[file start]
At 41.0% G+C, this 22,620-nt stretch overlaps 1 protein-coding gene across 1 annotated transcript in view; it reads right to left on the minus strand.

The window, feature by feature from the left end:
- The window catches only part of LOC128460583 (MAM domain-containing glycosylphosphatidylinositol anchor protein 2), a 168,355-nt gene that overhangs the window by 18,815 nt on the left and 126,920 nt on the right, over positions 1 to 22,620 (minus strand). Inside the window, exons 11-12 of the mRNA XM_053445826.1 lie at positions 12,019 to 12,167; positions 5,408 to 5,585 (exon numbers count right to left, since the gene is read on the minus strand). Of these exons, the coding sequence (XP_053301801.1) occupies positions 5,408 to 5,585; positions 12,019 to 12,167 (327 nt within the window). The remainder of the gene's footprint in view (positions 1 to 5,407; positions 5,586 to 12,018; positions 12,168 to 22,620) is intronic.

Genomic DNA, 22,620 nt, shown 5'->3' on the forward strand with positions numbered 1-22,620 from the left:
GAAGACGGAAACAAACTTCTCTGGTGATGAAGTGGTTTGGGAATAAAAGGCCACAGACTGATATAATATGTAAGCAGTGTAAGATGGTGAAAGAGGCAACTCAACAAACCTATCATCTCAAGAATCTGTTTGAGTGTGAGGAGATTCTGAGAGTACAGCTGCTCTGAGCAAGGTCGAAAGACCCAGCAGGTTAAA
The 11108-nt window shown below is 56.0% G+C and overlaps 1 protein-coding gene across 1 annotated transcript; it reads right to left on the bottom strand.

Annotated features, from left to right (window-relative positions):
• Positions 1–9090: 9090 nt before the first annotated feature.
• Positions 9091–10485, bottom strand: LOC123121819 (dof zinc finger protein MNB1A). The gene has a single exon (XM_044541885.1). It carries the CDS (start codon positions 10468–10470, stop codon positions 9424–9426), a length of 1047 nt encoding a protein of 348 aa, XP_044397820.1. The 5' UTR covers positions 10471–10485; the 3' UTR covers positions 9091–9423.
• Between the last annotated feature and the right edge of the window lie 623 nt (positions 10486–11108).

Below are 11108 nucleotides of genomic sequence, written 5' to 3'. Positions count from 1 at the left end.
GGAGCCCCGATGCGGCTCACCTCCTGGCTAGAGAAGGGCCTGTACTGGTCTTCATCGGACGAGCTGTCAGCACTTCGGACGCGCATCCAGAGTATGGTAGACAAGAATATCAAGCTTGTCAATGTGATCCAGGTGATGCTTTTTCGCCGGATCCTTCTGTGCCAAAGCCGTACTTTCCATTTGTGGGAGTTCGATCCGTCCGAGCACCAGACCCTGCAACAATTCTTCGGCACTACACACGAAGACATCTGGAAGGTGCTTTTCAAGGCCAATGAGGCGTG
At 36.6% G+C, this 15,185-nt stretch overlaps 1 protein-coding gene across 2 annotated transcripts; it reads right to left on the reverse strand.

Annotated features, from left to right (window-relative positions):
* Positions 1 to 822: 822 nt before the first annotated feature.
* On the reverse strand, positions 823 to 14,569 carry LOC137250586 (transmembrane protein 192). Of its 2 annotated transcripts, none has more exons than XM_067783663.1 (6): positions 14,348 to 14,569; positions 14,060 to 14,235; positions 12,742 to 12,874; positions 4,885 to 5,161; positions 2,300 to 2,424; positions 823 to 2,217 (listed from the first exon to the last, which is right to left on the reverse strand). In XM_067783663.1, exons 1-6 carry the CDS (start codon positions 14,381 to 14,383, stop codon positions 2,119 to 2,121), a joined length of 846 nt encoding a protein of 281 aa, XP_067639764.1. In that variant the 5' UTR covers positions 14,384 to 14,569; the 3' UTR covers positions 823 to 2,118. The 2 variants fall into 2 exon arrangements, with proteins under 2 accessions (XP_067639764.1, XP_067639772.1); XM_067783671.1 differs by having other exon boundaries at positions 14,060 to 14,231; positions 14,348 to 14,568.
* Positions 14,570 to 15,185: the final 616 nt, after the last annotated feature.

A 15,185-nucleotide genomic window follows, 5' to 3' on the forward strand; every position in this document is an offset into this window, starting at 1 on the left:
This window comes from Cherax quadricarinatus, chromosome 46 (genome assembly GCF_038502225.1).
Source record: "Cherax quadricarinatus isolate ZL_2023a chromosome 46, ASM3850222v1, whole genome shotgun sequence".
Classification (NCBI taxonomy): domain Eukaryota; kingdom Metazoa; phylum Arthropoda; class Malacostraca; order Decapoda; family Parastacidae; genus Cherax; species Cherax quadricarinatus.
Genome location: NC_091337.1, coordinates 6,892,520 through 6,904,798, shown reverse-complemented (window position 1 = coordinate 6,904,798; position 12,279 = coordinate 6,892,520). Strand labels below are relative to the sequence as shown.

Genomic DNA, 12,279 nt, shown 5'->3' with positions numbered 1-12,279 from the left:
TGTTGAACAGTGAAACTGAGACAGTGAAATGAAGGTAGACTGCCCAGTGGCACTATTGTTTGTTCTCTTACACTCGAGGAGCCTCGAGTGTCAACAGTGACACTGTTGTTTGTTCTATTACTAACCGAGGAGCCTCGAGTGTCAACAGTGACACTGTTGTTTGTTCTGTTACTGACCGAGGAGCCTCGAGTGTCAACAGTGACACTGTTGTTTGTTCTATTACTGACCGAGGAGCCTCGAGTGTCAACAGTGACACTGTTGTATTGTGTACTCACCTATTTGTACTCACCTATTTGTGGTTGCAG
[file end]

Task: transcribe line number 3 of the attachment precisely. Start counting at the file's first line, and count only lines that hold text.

- The window catches only part of LOC128460583 (MAM domain-containing glycosylphosphatidylinositol anchor protein 2), a 168,355-nt gene that overhangs the window by 18,815 nt on the left and 126,920 nt on the right, over positions 1 to 22,620 (minus strand). Inside the window, exons 11-12 of the mRNA XM_053445826.1 lie at positions 12,019 to 12,167; positions 5,408 to 5,585 (exon numbers count right to left, since the gene is read on the minus strand). Of these exons, the coding sequence (XP_053301801.1) occupies positions 5,408 to 5,585; positions 12,019 to 12,167 (327 nt within the window). The remainder of the gene's footprint in view (positions 1 to 5,407; positions 5,586 to 12,018; positions 12,168 to 22,620) is intronic.